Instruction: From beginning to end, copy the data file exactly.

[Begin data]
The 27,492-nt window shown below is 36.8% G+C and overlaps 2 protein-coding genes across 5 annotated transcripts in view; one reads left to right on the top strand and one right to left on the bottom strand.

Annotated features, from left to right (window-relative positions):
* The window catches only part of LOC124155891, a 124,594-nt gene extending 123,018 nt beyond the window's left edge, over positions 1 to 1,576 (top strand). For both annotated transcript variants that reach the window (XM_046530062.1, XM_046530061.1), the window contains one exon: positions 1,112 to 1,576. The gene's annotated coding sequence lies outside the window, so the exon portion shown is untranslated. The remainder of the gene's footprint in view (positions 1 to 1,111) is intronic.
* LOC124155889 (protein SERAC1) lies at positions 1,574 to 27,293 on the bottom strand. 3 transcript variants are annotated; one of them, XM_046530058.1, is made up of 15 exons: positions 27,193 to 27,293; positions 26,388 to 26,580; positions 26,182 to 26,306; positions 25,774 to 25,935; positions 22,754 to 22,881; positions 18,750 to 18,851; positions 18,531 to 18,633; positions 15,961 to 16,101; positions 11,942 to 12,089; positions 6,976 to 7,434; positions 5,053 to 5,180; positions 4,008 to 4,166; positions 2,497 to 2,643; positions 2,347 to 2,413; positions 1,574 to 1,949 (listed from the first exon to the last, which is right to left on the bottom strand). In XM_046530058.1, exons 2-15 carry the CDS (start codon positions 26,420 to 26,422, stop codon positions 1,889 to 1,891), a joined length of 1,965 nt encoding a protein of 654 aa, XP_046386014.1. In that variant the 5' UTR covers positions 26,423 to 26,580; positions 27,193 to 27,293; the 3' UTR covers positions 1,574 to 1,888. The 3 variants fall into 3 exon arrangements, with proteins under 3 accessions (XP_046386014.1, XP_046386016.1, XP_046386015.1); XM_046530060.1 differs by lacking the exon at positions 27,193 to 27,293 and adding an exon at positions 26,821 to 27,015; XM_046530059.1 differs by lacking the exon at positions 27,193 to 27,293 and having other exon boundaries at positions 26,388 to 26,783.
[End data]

The 27,492-nt window shown below is 36.8% G+C and overlaps 2 protein-coding genes across 5 annotated transcripts in view; one reads left to right on the top strand and one right to left on the bottom strand.

Annotated features, from left to right (window-relative positions):
* The window catches only part of LOC124155891, a 124,594-nt gene extending 123,018 nt beyond the window's left edge, over positions 1 to 1,576 (top strand). For both annotated transcript variants that reach the window (XM_046530062.1, XM_046530061.1), the window contains one exon: positions 1,112 to 1,576. The gene's annotated coding sequence lies outside the window, so the exon portion shown is untranslated. The remainder of the gene's footprint in view (positions 1 to 1,111) is intronic.
* LOC124155889 (protein SERAC1) lies at positions 1,574 to 27,293 on the bottom strand. 3 transcript variants are annotated; one of them, XM_046530058.1, is made up of 15 exons: positions 27,193 to 27,293; positions 26,388 to 26,580; positions 26,182 to 26,306; positions 25,774 to 25,935; positions 22,754 to 22,881; positions 18,750 to 18,851; positions 18,531 to 18,633; positions 15,961 to 16,101; positions 11,942 to 12,089; positions 6,976 to 7,434; positions 5,053 to 5,180; positions 4,008 to 4,166; positions 2,497 to 2,643; positions 2,347 to 2,413; positions 1,574 to 1,949 (listed from the first exon to the last, which is right to left on the bottom strand). In XM_046530058.1, exons 2-15 carry the CDS (start codon positions 26,420 to 26,422, stop codon positions 1,889 to 1,891), a joined length of 1,965 nt encoding a protein of 654 aa, XP_046386014.1. In that variant the 5' UTR covers positions 26,423 to 26,580; positions 27,193 to 27,293; the 3' UTR covers positions 1,574 to 1,888. The 3 variants fall into 3 exon arrangements, with proteins under 3 accessions (XP_046386014.1, XP_046386016.1, XP_046386015.1); XM_046530060.1 differs by lacking the exon at positions 27,193 to 27,293 and adding an exon at positions 26,821 to 27,015; XM_046530059.1 differs by lacking the exon at positions 27,193 to 27,293 and having other exon boundaries at positions 26,388 to 26,783.